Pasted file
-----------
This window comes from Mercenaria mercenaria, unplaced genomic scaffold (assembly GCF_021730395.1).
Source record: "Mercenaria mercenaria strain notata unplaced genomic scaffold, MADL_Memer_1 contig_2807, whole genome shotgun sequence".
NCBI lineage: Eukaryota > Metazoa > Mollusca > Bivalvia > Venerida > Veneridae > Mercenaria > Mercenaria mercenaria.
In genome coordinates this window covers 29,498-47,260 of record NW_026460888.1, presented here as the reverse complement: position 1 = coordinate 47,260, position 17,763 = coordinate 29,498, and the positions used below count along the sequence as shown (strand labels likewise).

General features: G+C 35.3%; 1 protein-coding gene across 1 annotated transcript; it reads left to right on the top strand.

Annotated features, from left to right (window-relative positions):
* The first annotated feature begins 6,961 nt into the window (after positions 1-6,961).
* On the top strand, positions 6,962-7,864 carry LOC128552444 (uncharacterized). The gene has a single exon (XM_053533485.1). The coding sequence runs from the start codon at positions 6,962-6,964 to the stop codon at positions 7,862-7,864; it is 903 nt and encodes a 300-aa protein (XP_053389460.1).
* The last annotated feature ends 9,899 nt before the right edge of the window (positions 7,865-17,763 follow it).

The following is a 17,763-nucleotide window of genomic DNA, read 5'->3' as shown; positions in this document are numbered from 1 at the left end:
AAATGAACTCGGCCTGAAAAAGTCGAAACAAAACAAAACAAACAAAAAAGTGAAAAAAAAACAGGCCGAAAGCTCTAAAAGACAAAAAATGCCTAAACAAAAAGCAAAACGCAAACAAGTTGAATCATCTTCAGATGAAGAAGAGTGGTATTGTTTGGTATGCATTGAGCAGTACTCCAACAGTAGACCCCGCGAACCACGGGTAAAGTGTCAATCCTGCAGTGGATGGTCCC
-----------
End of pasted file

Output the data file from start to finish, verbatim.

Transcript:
This window comes from Mercenaria mercenaria, unplaced genomic scaffold (assembly GCF_021730395.1).
Source record: "Mercenaria mercenaria strain notata unplaced genomic scaffold, MADL_Memer_1 contig_2807, whole genome shotgun sequence".
NCBI lineage: Eukaryota > Metazoa > Mollusca > Bivalvia > Venerida > Veneridae > Mercenaria > Mercenaria mercenaria.
In genome coordinates this window covers 29,498-47,260 of record NW_026460888.1, presented here as the reverse complement: position 1 = coordinate 47,260, position 17,763 = coordinate 29,498, and the positions used below count along the sequence as shown (strand labels likewise).

General features: G+C 35.3%; 1 protein-coding gene across 1 annotated transcript; it reads left to right on the top strand.

Annotated features, from left to right (window-relative positions):
* The first annotated feature begins 6,961 nt into the window (after positions 1-6,961).
* On the top strand, positions 6,962-7,864 carry LOC128552444 (uncharacterized). The gene has a single exon (XM_053533485.1). The coding sequence runs from the start codon at positions 6,962-6,964 to the stop codon at positions 7,862-7,864; it is 903 nt and encodes a 300-aa protein (XP_053389460.1).
* The last annotated feature ends 9,899 nt before the right edge of the window (positions 7,865-17,763 follow it).

The following is a 17,763-nucleotide window of genomic DNA, read 5'->3' as shown; positions in this document are numbered from 1 at the left end:
AAATGAACTCGGCCTGAAAAAGTCGAAACAAAACAAAACAAACAAAAAAGTGAAAAAAAAACAGGCCGAAAGCTCTAAAAGACAAAAAATGCCTAAACAAAAAGCAAAACGCAAACAAGTTGAATCATCTTCAGATGAAGAAGAGTGGTATTGTTTGGTATGCATTGAGCAGTACTCCAACAGTAGACCCCGCGAACCACGGGTAAAGTGTCAATCCTGCAGTGGATGGTCCC